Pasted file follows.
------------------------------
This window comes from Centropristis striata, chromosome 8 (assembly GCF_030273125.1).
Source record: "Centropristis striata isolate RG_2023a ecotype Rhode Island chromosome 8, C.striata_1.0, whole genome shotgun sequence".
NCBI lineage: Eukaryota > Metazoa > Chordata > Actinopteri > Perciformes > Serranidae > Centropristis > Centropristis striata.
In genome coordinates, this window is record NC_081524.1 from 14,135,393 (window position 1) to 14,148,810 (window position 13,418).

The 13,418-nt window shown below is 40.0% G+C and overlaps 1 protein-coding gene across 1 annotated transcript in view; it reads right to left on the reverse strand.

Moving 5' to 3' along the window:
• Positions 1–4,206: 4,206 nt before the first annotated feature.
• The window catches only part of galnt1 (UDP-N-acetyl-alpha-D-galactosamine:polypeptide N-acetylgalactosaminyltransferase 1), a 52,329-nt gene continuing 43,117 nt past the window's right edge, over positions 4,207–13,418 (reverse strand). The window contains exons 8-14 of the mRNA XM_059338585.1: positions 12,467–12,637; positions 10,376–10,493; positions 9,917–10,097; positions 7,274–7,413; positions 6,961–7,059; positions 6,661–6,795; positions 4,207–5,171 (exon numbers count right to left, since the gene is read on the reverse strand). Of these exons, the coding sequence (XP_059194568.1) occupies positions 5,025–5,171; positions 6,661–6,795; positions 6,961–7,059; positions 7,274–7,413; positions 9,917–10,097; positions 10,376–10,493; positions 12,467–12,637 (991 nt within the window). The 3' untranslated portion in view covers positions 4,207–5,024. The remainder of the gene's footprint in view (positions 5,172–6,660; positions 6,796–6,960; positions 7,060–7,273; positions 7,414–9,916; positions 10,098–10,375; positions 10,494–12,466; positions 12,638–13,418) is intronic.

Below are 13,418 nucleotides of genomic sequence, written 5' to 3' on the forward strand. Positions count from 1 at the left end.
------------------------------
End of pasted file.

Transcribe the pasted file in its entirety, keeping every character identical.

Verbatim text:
This window comes from Centropristis striata, chromosome 8 (assembly GCF_030273125.1).
Source record: "Centropristis striata isolate RG_2023a ecotype Rhode Island chromosome 8, C.striata_1.0, whole genome shotgun sequence".
NCBI lineage: Eukaryota > Metazoa > Chordata > Actinopteri > Perciformes > Serranidae > Centropristis > Centropristis striata.
In genome coordinates, this window is record NC_081524.1 from 14,135,393 (window position 1) to 14,148,810 (window position 13,418).

The 13,418-nt window shown below is 40.0% G+C and overlaps 1 protein-coding gene across 1 annotated transcript in view; it reads right to left on the reverse strand.

Moving 5' to 3' along the window:
• Positions 1–4,206: 4,206 nt before the first annotated feature.
• The window catches only part of galnt1 (UDP-N-acetyl-alpha-D-galactosamine:polypeptide N-acetylgalactosaminyltransferase 1), a 52,329-nt gene continuing 43,117 nt past the window's right edge, over positions 4,207–13,418 (reverse strand). The window contains exons 8-14 of the mRNA XM_059338585.1: positions 12,467–12,637; positions 10,376–10,493; positions 9,917–10,097; positions 7,274–7,413; positions 6,961–7,059; positions 6,661–6,795; positions 4,207–5,171 (exon numbers count right to left, since the gene is read on the reverse strand). Of these exons, the coding sequence (XP_059194568.1) occupies positions 5,025–5,171; positions 6,661–6,795; positions 6,961–7,059; positions 7,274–7,413; positions 9,917–10,097; positions 10,376–10,493; positions 12,467–12,637 (991 nt within the window). The 3' untranslated portion in view covers positions 4,207–5,024. The remainder of the gene's footprint in view (positions 5,172–6,660; positions 6,796–6,960; positions 7,060–7,273; positions 7,414–9,916; positions 10,098–10,375; positions 10,494–12,466; positions 12,638–13,418) is intronic.

Below are 13,418 nucleotides of genomic sequence, written 5' to 3' on the forward strand. Positions count from 1 at the left end.